I try to refrain from using the phase "best practice" when it comes to the undefined, or subtle, nuance around API design. To say something is "best practice" strongly implies that everything else is "worst practice". Reality is that it may just be different, but - for the sake of consistency - we haven't adopted it in our house. Instead, I refer to "common practice". The documentation of this "common practice", or selective standardization isn't a bad thing.
However, this is where I see many organizations stop. They write an API style guide, publish it, and then wonder why the haphazard adoption by well-meaning volunteers seems to have created more problems than it solved.
At minimum, the standards must be a journey, not a destination. A key component to "selective standardization" is knowing what to select. It is one thing for us in our ivory tower to throw darts at market forces and team needs. It is entirely another to repeatedly engage with those doing the work.
Our coaching effort identifies those passionate practitioners throughout our lines of business who have raised their hands and said, "getting this right is important to my teams and me". Coaches not only receive additional training that they then apply to their teams. They also earn access to evolving our standards.
In this way, standards aren't something that are dictated to teams. Teams drive the standards. These aren't alien requirements from another planet. They see their own needs and concerns reflected back at them. That is an incredibly powerful motivator toward acceptance and buy-in.
After identifying some aspects of a healthy ecosystem we now need to help teams traverse it. Each team is at a different point in their journey, and different points of an API lifecycle require different interactions.
At Capital One, we have a four-phase lifecycle for API development:
planning, design, development, and deployment. An OpenAPI description is the artifact that progresses through the process. Not only is it used to capture the team's intent, but approved, machine-readable descriptions are what enable automatic publishing to a service discovery portal and provisioning to our API gateway.
A piece of our lifecycle tooling may look familiar. After a team has provided some metadata during their planning stage, they proceed to design their API in a modified version of the Swagger Editor.
When they click on the 'eyeball', in the upper right, teams get a preview of what their documentation will look like in the service discovery portal. We had different needs in how we wanted our content organized so we provided a different rendering to the default Swagger UI.
It is during this preview that any violations to those "selective standards" are called out. These are presented to teams so that they can fix the errors
prior to engaging my team in design discussions. This is incredibly powerful. Rather than spending time pointing out that teams can't submit a body as part of an HTTP GET request, for example, reviewers are freed up to address higher level concerns (more on that in a moment).
Those discussions are captured and maintained alongside the API description. The history of how the API design evolved to be the way that it is can be seen by clicking on the word balloon. Previously, conversation would get lost in email threads or chat channels. Not only was that incredibly hard for people to track down if they had questions later, but that history became a black box for new team members. Without the history, they had no insight into what were highly contested aspects that made the API what it was, and which pieces were fair game to be changed.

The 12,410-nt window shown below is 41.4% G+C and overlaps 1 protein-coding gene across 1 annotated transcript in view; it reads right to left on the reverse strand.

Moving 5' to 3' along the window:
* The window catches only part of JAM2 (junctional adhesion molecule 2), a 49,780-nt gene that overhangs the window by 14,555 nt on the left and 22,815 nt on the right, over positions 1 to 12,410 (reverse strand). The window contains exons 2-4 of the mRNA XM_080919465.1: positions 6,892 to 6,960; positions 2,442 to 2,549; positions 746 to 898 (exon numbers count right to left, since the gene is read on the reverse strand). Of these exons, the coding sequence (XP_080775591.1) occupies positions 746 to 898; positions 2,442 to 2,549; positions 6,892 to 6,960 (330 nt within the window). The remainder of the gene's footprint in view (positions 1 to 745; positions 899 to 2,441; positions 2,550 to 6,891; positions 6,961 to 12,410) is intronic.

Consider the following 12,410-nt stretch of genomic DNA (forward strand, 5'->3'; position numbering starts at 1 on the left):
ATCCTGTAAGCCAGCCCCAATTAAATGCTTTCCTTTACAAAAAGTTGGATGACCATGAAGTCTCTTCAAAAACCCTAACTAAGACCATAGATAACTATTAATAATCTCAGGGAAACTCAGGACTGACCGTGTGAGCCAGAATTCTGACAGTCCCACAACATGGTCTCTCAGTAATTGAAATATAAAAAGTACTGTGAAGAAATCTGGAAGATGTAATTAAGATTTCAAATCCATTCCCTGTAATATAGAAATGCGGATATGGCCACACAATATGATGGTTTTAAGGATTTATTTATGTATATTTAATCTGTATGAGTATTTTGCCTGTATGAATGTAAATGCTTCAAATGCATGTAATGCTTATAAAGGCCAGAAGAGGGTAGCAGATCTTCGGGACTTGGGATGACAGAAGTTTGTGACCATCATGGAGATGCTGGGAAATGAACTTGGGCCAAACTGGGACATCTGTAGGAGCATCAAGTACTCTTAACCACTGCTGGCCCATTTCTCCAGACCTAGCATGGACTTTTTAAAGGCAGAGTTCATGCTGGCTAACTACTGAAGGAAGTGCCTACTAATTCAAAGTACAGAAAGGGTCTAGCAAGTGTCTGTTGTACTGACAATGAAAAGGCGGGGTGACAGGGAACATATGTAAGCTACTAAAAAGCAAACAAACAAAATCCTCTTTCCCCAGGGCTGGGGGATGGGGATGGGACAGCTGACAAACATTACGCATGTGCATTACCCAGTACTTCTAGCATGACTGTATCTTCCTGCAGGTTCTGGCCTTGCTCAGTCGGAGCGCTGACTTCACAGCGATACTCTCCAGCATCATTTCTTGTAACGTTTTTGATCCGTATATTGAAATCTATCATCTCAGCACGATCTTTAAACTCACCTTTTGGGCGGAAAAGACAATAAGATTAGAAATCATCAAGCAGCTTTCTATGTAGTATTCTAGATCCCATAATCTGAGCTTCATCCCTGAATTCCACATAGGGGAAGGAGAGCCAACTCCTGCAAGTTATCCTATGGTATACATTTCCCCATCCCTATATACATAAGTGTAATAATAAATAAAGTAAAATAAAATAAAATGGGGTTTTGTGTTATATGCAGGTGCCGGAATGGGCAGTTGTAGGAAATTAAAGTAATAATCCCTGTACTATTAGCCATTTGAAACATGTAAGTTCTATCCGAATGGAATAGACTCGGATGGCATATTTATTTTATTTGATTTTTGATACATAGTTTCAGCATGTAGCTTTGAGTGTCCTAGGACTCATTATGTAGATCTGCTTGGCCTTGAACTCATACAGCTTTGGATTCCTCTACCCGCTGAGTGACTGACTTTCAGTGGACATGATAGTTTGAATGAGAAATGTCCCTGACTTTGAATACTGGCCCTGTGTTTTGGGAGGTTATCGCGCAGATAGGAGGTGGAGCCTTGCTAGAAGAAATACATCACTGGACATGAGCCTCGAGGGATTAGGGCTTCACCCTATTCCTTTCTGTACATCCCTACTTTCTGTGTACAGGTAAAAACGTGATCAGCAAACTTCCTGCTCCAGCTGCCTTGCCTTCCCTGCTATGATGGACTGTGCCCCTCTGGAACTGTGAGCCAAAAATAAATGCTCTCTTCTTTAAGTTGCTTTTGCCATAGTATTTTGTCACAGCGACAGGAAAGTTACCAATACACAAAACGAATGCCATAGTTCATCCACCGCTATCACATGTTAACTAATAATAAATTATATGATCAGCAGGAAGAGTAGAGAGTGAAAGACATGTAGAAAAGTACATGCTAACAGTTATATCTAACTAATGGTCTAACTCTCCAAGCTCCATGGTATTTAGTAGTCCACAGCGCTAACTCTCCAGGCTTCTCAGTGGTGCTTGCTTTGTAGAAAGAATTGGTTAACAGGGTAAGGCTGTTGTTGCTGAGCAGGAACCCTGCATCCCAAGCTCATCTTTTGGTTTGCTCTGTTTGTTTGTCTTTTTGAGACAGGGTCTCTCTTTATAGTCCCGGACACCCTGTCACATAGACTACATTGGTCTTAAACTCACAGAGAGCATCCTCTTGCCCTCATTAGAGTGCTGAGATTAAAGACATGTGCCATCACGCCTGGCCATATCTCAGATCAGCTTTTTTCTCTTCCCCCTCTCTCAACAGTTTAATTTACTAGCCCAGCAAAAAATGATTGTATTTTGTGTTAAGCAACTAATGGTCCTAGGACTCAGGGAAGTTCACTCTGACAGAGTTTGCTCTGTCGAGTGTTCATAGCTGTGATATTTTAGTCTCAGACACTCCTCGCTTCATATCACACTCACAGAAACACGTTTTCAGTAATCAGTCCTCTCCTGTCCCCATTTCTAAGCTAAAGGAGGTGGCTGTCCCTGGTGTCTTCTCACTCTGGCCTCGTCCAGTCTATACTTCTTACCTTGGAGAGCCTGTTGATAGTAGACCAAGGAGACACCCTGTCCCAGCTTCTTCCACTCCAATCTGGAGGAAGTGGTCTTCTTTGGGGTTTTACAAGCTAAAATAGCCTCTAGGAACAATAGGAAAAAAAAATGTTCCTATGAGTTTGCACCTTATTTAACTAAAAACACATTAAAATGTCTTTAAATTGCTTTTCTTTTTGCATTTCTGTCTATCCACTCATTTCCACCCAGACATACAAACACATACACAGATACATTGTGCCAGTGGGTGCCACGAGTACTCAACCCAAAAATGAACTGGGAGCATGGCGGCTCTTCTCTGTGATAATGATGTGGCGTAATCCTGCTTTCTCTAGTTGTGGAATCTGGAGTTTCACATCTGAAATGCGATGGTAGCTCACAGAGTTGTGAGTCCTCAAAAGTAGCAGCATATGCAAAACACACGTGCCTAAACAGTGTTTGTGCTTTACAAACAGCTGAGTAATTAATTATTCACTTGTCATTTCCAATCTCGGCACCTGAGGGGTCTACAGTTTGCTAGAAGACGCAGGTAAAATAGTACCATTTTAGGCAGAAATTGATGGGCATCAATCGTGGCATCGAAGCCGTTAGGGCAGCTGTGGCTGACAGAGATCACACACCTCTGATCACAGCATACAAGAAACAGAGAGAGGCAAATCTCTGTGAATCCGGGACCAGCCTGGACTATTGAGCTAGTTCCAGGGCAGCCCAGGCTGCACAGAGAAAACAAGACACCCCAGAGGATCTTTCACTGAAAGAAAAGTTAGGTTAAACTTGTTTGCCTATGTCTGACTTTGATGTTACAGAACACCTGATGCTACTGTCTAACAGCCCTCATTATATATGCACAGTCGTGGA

The lifecycle tool uses an enterprise instance of Github as the system of record. So, in addition to saving the conversational discussion, we can also easily do diffs between versions of an approved API design.
Having an API design artifact that moves through a lifecycle, with transparent and maintained history, enables collaboration. But what is the direction we're moving teams toward?
When I need to illustrate web API design maturity, I've started to use a pyramid. At the bottom are those APIs that provide some functionality over HTTP and little else.
The next level are those APIs which don't just expose functionality, but are also reliable. An APIs that is down Thursday nights from 3-5am because of backend batch processing may be functional, but not as reliable as we'd like. Likewise, if an API can't (or won't) scale to meet demand, it also isn't reliable.
Intuitive APIs are where we begin to see thought put into the developer experience (or DX). At this level we're thinking outside-in, rather from the data record-out. Key traits are behaving in a predictable manner, and exhibiting the selective standardization that we previously defined.
Moving a tier above that are empowering APIs. Beyond just having a good developer experience, these APIs also contribute direct, or nearly direct business value. In the case of our Bank Account Starter and Credit Offer external APIs, we can trace significant new revenue and accounts booked through affiliate usage. These APIs have grown the funnel, or empowered, our existing lines of business in meaningful ways.
At the top of the pyramid are transformative APIs. These are rare, but powerful. These are APIs that don't just expand existing lines of business, but open up brand new opportunities. We're currently working on some ideas but, as I said, these are some of the hardest APIs to create successfully.